Total RNA was extracted from the granulosa cells using TRI reagent (MRC, Cincinnati, OH) according to the manufacturer’s protocol. Total RNA concentrations were quantitated by UV spectrophotometry. Five hundred nanograms of total RNA were suspended in 20 µl buffer containing 10 mM Tris (pH 8.3); 50 mM KCl; 5 mM MgCl2; 1 mM each of deoxy (d)-ATP, dCTP, dGTP, and dTTP; 20 U ribonuclease inhibitor; 2.5 µM random hexamers; and 150 U Moloney leukemia virus reverse transcriptase (Perkin Elmer, Branchburg, NJ) and reverse transcribed at room temperature for 10 min and 42oC for 30 min. The reaction was stopped by heat inactivation for 5 min at 99oC and then chilled on ice. Complementary DNA products were amplified by PCR with sense 5’-CTCTCCCAGCTGATCGCCTG-3’ (7-26) and antisense 5’-TAACATCCCAGACCGCTCAT-3’ (361-380) primers . Fifty microliters of PCR buffer contained 10 mM Tris (pH 8.3); 50 mM KCl; 2 mM MgCl2; 200 µM each of dATP, dCTP, dGTP, and dTTP; 2.5 U Taq polymerase; and 50 pM each of sense and antisense primers. The temperature profile of amplification consisted of 30 sec denaturation at 95oC, 1 min annealing at 64oC, and 2 min extension at 72oC for 50 cycles. PCR products were separated in 2% agarose gels, and bands were visualized by ethidium bromide staining. Photographs of gels were taken with Polaroid 665 film.
RT-PCR of NPR mRNAs for subtypes: One microgram of total RNA was reverse transcribed the same method as described above. Complementary DNA products were amplified by PCR using the following primers [4,34]:
NPR-A sense, 5’-AAGAGCCTGATAATACCTGAGTACT-3’;
NPR-A antisense, 5’-TTGCAGGCTGGGTCCTCATTGTCA-3’;
NPR-B sense, 5’-AACGGGCGCATTGTGTATATCTGCGGC-3’;
NPR-B antisense, 5’-TTATCACAGGATGGGTCGTCCAAGTCA-3’;
NPR-C sense, 5’-GTCCTGCAGTTACGTGAAGTACTCAGAGCTGG-3’;
NPR-C antisense, 5’-CCGAATTCATCACCAATAACCTCCTGGG-3’.
Fifty microliters of PCR buffer contained 10 mM Tris (pH 8.3); 50 mM KCl; 2 mM MgCl2; 200 µM each of dATP, dCTP, dGTP, and dTTP; 2.5 U Taq polymerase; and 100 pmol each of sense and antisense primers. A hot start PCR was used to increase the specificity of amplification. The temperature profile of amplification consisted of 30 sec denaturation at 95oC, 1 min annealing at 60oC for NPR-A and NPR-B, and 64oC for NPR-C and 2 min extension at 72oC for 40-50 cycles. PCR products were separated in 1.4% agarose gels and bands were visualized by ethidium bromide staining. Photographs of gels were taken with Polaroid 665 film. PCR products were confirmed by sequence analysis (data not shown).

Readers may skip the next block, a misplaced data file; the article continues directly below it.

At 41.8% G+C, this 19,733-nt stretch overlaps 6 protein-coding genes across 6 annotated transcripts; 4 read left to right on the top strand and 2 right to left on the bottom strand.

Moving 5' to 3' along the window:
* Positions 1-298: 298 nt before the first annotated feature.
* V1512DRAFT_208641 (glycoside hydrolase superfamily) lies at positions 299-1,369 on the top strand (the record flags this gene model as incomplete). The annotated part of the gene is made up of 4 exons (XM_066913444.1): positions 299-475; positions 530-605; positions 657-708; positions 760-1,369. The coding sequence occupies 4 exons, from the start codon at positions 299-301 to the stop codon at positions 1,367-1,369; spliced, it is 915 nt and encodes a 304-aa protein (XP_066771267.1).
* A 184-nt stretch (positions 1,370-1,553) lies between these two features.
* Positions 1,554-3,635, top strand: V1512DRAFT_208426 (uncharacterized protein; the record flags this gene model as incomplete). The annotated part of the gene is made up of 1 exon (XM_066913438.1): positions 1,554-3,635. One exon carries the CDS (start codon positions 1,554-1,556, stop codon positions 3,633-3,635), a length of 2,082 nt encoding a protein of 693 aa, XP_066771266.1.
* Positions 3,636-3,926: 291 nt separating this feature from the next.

The figures show the results (means±SE values) of individual experiments involving three or more replicates. These are representative of results obtained in at least three similar experiments or show data from multiple experiments pooled as described in the figure legends. Comparisons of results were performed by paired Student’s t-test and ANOVA with Duncan multiple range test, accepting P<0.05 as the criterion of significance.
Autoradiographic Localization of 125I-[Tyr0]-CNP(1-22) Bindings:
As shown in Figure 2A, the binding of 125I-[Tyr0]-CNP(1-22) was localized in ovarian follicles of a wide range of sizes. The densest binding of 125I-[Tyr0]-CNP(1-22) occurred in the granulosa layer of the follicles. A low density of binding sites was observed in the theca externa layer of the follicles, but not in the theca interna layer and the interstitial region of the ovary (Figure 2C). In the presence of 1 µM unlabeled CNP(1-22), binding to the granulosa and theca externa layers of follicles was completely displaced, but the diffuse background binding was not affected (Figure 2B). Nonspecific binding was 0.59±0.05% of total binding in these structures. Ten micromolar unrelated peptides including angiotensin II or arginine vasopressin did not displace the binding of 125I-[Tyr0]-CNP(1-22) to either granulosa or theca externa (data not shown). Two hundred and fifty picomolar 125I-[Tyr0]-CNP(1-22) bound specifically to granulosa cell layer, and reached equilibrium at 40 min at room temperature (data not shown).